Colorado PROFILES, The Colorado Clinical and Translational Sciences Institute (CCTSI)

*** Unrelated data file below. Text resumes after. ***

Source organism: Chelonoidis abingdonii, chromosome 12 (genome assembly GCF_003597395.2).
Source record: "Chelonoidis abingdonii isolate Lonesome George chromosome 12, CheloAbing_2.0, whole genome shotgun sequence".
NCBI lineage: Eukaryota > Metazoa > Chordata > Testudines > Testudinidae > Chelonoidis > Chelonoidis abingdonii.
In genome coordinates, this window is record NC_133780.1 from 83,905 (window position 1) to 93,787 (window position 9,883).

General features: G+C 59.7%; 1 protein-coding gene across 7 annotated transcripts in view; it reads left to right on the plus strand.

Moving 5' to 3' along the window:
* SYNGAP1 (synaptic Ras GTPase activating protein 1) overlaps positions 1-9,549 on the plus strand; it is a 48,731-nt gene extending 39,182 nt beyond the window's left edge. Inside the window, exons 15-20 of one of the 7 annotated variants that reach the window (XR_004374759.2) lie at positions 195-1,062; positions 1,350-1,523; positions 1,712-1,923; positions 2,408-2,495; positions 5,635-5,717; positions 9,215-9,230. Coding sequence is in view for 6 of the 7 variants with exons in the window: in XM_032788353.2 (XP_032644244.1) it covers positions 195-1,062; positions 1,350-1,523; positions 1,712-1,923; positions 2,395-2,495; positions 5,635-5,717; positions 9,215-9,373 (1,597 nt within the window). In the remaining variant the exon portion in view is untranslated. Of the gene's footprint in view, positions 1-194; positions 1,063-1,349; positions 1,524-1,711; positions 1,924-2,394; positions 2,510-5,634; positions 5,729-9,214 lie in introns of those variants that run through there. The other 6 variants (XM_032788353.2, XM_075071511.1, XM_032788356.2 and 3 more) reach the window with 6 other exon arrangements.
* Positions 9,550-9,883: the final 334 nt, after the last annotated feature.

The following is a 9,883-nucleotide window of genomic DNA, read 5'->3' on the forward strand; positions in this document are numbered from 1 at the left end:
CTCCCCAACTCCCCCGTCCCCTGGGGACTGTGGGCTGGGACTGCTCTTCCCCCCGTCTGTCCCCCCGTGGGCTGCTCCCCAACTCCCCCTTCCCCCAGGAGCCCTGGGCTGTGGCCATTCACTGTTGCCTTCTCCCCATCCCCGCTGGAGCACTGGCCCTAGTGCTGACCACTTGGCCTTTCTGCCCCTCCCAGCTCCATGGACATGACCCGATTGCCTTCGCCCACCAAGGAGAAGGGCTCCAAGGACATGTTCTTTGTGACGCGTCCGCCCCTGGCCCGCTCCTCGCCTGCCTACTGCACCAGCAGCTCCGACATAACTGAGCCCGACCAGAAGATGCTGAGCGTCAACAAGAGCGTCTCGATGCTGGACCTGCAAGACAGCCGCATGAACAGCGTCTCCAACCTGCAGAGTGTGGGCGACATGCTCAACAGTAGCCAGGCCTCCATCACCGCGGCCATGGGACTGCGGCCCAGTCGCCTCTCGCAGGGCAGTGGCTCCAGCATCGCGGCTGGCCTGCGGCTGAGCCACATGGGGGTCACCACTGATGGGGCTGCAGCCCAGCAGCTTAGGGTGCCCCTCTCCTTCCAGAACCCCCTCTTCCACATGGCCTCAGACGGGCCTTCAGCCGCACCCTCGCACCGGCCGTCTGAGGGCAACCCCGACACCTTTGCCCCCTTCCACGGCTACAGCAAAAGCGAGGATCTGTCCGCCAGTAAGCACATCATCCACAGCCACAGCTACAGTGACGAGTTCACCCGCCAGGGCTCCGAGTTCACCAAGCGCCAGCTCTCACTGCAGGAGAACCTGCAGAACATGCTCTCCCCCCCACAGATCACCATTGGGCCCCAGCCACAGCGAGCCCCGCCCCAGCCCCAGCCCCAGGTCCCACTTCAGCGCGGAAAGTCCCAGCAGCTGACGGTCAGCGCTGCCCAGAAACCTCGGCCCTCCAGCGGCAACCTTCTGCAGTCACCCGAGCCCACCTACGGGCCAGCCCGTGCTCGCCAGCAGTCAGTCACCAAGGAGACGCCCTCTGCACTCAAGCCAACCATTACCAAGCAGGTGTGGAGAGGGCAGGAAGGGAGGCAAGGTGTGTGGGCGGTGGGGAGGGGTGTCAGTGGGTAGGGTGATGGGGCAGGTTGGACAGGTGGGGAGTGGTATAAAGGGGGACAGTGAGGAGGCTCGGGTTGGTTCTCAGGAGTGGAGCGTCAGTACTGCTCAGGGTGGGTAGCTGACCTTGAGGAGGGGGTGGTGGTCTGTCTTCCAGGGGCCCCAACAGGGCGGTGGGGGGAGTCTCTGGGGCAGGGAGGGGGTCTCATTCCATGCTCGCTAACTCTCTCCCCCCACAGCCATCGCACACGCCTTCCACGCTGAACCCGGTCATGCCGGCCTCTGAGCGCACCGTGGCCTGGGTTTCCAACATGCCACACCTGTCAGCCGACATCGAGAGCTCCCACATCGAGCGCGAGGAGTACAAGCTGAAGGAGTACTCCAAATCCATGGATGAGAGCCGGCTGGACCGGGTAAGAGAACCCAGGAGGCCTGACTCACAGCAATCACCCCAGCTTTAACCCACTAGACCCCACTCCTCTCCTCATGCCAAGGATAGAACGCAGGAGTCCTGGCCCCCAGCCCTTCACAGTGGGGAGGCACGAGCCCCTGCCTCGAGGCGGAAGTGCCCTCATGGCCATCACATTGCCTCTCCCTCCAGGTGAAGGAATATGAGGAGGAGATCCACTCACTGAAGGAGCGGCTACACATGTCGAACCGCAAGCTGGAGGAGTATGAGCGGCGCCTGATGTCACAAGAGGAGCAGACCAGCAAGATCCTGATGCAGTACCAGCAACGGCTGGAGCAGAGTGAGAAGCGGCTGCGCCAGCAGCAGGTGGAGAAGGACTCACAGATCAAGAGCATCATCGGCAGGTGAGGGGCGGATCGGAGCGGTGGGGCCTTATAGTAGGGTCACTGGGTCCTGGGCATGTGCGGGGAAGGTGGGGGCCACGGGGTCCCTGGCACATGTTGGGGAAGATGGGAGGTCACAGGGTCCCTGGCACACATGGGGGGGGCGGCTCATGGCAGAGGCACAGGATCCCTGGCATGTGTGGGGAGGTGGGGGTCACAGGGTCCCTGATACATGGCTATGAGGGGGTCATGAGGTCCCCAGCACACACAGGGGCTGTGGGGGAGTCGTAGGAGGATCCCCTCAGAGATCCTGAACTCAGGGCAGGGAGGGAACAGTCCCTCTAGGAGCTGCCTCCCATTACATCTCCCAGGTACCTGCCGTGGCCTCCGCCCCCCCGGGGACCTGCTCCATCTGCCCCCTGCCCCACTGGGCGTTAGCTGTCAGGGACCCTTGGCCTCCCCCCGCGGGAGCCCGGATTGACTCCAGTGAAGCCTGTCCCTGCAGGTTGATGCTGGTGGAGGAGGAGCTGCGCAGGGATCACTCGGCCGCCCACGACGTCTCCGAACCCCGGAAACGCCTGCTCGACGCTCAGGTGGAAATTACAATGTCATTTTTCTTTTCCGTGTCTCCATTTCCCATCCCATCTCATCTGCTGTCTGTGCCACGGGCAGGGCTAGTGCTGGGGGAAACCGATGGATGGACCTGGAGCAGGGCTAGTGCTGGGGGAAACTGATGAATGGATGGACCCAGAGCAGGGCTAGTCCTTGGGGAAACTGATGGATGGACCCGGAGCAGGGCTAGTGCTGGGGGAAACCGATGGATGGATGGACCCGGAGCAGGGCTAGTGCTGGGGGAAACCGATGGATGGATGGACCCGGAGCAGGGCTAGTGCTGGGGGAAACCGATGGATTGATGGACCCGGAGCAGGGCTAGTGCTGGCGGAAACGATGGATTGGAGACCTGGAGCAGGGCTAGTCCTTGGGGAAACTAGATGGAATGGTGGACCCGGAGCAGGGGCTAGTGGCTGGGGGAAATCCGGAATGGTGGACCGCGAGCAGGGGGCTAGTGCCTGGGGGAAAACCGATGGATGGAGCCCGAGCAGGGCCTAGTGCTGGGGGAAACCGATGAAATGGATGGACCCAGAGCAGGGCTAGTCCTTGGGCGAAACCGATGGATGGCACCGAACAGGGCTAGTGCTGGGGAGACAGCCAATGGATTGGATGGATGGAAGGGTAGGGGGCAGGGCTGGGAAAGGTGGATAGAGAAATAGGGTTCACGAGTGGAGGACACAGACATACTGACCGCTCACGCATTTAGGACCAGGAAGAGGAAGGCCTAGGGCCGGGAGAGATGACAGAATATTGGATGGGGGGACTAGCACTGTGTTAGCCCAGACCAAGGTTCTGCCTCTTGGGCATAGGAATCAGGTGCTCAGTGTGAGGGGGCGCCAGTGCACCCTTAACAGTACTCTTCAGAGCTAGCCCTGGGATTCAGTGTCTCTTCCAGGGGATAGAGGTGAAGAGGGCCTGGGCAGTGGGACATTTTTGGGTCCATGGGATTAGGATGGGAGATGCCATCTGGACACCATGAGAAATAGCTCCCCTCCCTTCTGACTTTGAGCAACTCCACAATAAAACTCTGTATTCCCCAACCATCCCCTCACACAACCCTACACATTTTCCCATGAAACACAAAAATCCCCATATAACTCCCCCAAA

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The long-term goal of this proposal is to define the specific effector enzymes and protein kinases involved in growth factor receptor-regulated cell differentiation and growth. As a model system the PC12 pheochromocytoma cell line reversibly responds to nerve growth factor (NGF) and basic fibroblast growth factor (bFGF) with partial growth arrest in G1 and neurite extension while epidermal growth factor (EGF) and insulin-like growth factor-I (IGF-I) fail to induce differentiation and instead, exert modest mitogenic actions. All of these growth factors signal through membrane-bound receptor tyrosine kinases. To date, the specific signals that distinguish the differentiation action of NGF and bFGF from the mitogenic actions of EGF and IGF-I remain poorly defined. Recent findings in this lab indicate that the p42/44 mitogen-activated protein (MAP) kinases are persistently activated and tyrosine phosphorylated by growth factors that direct differentiation while mitogens cause only transient activation of the pathway. Based on this finding and the requirement for constant growth factor exposure to maintain the differentiated PC12 cell phenotype, this proposal will test the hypothesis that persistent activation of specific effector enzymes and protein kinases discriminates those growth factors that induce differentiation from those that exert mitogenic actions in PC12 cells. The specific aims of the project are to l) identify the effector enzymes (GAP, P13-K, PLCgamma, etc.) required for induction of PC12 cell differentiation using mutant human PDGF receptors that lack the ability to activate one or more effector enzymes. The betaPDGF receptor is a receptor tyrosine kinase that is absent in parental PC12 cells, but directs reversible neurite outgrowth, partial growth arrest and persistent MAP kinase activation similar to NGF and bFGF when stably transfected into the cells. This permits a molecular genetic strategy to dissect the elements of growth factor receptor signal transduction involved in PC12 cell differentiation. This proposal also seeks to 2) define the mechanism by which NGF, bFGF and PDGF stimulate persistent phosphorylation and activation of the p42/44 MAP kinases in differentiating PC12 cells. Recombinant p42 MAP kinase will be used as a protein kinase substrate to identify and assay protein kinases that phosphorylate and activate the MAP kinases. Also, the p54 MAP kinase and p34-cdc2 protein kinases which are related to the p42/44 MAP kinases will be examined for differential regulation by neurotrophic factors and mitogens. Finally, 3) mutated forms of p42 MAP kinase that may exhibit dominant-negative phenotypes will be expressed in PC12 cells to ascertain the requirement for p42/44 MAP kinases in growth factor signalling of PC12 cell differentiation. Together, these aims will begin to define the network of effectors and protein kinases that transduce the receptor tyrosine kinase-stimulated signals in PC12 cells resulting in cell growth and differentiation.
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